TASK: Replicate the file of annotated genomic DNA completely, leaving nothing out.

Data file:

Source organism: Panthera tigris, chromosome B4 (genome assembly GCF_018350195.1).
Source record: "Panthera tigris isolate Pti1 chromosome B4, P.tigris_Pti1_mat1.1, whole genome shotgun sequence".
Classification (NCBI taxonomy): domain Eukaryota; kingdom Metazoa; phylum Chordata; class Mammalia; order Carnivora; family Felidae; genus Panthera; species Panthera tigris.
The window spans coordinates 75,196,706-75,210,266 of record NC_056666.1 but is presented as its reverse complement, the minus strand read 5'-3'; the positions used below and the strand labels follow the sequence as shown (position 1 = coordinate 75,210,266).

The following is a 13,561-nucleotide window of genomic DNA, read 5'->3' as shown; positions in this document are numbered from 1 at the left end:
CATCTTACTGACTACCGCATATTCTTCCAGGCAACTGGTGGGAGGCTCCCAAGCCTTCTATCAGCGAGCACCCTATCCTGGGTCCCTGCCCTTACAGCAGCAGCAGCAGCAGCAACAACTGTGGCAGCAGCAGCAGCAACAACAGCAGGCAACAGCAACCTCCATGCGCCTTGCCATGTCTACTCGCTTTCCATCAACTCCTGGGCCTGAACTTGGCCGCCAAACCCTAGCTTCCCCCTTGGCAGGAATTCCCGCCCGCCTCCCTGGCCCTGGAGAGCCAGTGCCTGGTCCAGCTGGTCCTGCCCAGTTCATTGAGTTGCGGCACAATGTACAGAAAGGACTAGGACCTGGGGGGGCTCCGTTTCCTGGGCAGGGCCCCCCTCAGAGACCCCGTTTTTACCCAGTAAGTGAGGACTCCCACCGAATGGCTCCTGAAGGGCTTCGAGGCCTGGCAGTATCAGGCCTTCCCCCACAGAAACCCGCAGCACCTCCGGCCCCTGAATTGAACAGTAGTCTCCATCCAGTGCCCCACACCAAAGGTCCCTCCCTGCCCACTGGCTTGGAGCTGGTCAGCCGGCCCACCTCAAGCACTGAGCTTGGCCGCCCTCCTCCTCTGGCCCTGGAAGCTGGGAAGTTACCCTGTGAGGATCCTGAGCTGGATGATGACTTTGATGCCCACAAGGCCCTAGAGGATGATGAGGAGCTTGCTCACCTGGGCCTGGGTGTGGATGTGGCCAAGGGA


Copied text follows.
Source organism: Panthera tigris, chromosome B4 (genome assembly GCF_018350195.1).
Source record: "Panthera tigris isolate Pti1 chromosome B4, P.tigris_Pti1_mat1.1, whole genome shotgun sequence".
Classification (NCBI taxonomy): domain Eukaryota; kingdom Metazoa; phylum Chordata; class Mammalia; order Carnivora; family Felidae; genus Panthera; species Panthera tigris.
The window spans coordinates 75,196,706-75,210,266 of record NC_056666.1 but is presented as its reverse complement, the minus strand read 5'-3'; the positions used below and the strand labels follow the sequence as shown (position 1 = coordinate 75,210,266).

The following is a 13,561-nucleotide window of genomic DNA, read 5'->3' as shown; positions in this document are numbered from 1 at the left end:
CATCTTACTGACTACCGCATATTCTTCCAGGCAACTGGTGGGAGGCTCCCAAGCCTTCTATCAGCGAGCACCCTATCCTGGGTCCCTGCCCTTACAGCAGCAGCAGCAGCAGCAACAACTGTGGCAGCAGCAGCAGCAACAACAGCAGGCAACAGCAACCTCCATGCGCCTTGCCATGTCTACTCGCTTTCCATCAACTCCTGGGCCTGAACTTGGCCGCCAAACCCTAGCTTCCCCCTTGGCAGGAATTCCCGCCCGCCTCCCTGGCCCTGGAGAGCCAGTGCCTGGTCCAGCTGGTCCTGCCCAGTTCATTGAGTTGCGGCACAATGTACAGAAAGGACTAGGACCTGGGGGGGCTCCGTTTCCTGGGCAGGGCCCCCCTCAGAGACCCCGTTTTTACCCAGTAAGTGAGGACTCCCACCGAATGGCTCCTGAAGGGCTTCGAGGCCTGGCAGTATCAGGCCTTCCCCCACAGAAACCCGCAGCACCTCCGGCCCCTGAATTGAACAGTAGTCTCCATCCAGTGCCCCACACCAAAGGTCCCTCCCTGCCCACTGGCTTGGAGCTGGTCAGCCGGCCCACCTCAAGCACTGAGCTTGGCCGCCCTCCTCCTCTGGCCCTGGAAGCTGGGAAGTTACCCTGTGAGGATCCTGAGCTGGATGATGACTTTGATGCCCACAAGGCCCTAGAGGATGATGAGGAGCTTGCTCACCTGGGCCTGGGTGTGGATGTGGCCAAGGGA